BRUSSELS.- Schönfeld Gallery
Brussels presents the group exhibition Reconstructed deconstruction. For this exhibition, the Israeli-Belgian art collector and founder of the gallery, Elie Schönfeld, selected five artists who all live and work in Tel Aviv.
Born in Antwerp and living in Tel Aviv, Elie Schönfeld has been collecting contemporary art for over 20 years. In 2015 he opened the Artelli gallery in Antwerp, a mix of a cabinet of curiosities from his personal collection and exhibitions dedicated to the artists he represents. In 2018 the gallery moved to Brussels (in the Rivoli building) and was given the name of its founder: Schönfeld Gallery.
Schönfeld feels that the time is now ripe to dedicate an exhibition to contemporary art talent from Israel. Artists all over the world are struggling. Exhibitions are cancelled, projects are postponed and travelling is almost impossible. Even more than elsewhere, Israeli artists today are isolated from the rest of the world.
With an exhibition in Brussels, Schönfeld puts these artists in the spotlight and offers them an international platform.
The five artists each work from different disciplines. And although they express it in very different ways, their fascination of a process of deconstruction and reconstruction is their common denominator. Each in their own way, the artists explore the power of composition, the relationship between the depicted and the original, and the tension between abstraction and figuration.
By applying different media and disciplines, Liat Elbling (°1980) reflects and researches the nature of her main medium photography. Elbling constantly plays with concepts such as reality and illusion, for example by adding imaginary objects to existing images or deconstructing objects in order to turn them into new and even factually impossible realisations. Through a process of digital manipulation she emphasizes the relationship between image and object. Architecture and the emotional and conceptual notion of 'home' often form the basis of her photographs.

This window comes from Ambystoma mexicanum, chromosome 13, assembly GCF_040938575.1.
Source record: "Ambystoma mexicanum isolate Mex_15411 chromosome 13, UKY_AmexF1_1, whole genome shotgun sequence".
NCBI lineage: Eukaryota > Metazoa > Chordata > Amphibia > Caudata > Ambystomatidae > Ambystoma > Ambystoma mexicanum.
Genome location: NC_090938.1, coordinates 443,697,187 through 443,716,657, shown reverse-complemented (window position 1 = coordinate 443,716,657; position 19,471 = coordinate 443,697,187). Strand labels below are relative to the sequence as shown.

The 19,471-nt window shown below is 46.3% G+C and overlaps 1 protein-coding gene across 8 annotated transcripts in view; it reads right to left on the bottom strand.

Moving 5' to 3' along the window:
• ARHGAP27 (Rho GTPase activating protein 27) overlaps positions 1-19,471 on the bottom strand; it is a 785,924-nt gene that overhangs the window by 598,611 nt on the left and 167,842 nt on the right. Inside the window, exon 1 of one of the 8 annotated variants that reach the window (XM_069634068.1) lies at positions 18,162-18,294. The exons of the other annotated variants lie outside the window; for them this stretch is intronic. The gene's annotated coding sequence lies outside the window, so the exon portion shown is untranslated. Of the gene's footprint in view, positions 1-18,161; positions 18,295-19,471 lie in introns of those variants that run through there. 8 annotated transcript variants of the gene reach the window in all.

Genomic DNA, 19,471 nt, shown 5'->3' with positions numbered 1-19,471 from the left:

Rami Maymon (°1976) uses diverse media such as photography, installation and video. Maymon explores concepts such as originality and authenticity and is interested in the relationship between the signifier and the meaning, between art and the banality of life. Moreover, the artist considers the medium of photography as a phenomenon that itself requires research; its changing status over time, the mechanisms of production and control that photography entails, and the relationship between photography and the more general background of art and culture. He deconstructs, paints, draws, hides, reveals, adds, erases, designs and rewrites. Particularly interesting is the conversation that arises between the original work and the new destination in which it is presented. Like Elbling, Maymon's work revolves around the tension between two- and three-dimensionality.
Daniel Oksenberg (°1992) is a young artist with a unique, picturesque style, moving between figurative work, decoration and abstraction. His creative process is based on daily life landscapes, which he distils and explores in his lively and colourful paintings. The starting point is usually an unforced moment of self-experience that catches his eye through its symbolic-cultural meaning, its captivating composition or its interesting colours. These moments are then dismantled and reassembled on the canvas to reinterpret the story of the image.
Clearly inspired by his background as a graphic designer, Alon Bonder (°1987) allows his viewers to take a look at how he interprets and processes reality. Analysing historical cultures, customs and traditions, Bonder touches on contemporary themes including modern slavery, faith and the human connection with nature. He uses the traditional screen printing method to transfer images to different media, such as ceramic tiles, textiles and sculpture. The contrast between traditional craftsmanship on the one hand and linear graphic techniques on the other hand creates a unique and innovative result. Bonder's iconographic universe reflects his fascination for designs collected from a broad historical archive, as well as the most recent possibilities offered by current technical evolutions.
Shlomit Goldfinger (°1969) is a multidisciplinary artist who combines the techniques of painting, drawing, sculpture, installation and performance. Her recent work stems from concepts such as family unity and youth. She is particularly fascinated by the process of memory and cognitive reproduction of certain events. Inseparable related phenomena such as the blurring of memory and self oblivion are also dealt with. The combination of personal material (including notebooks, diaries and photographs) and industrial materials such as glass and nylon exposes a thought-provoking dialogue between intimacy and alienation, new and recycled elements, the geometric and the amorphous. A hodgepodge of words is created, giving a new rhythm to the memories.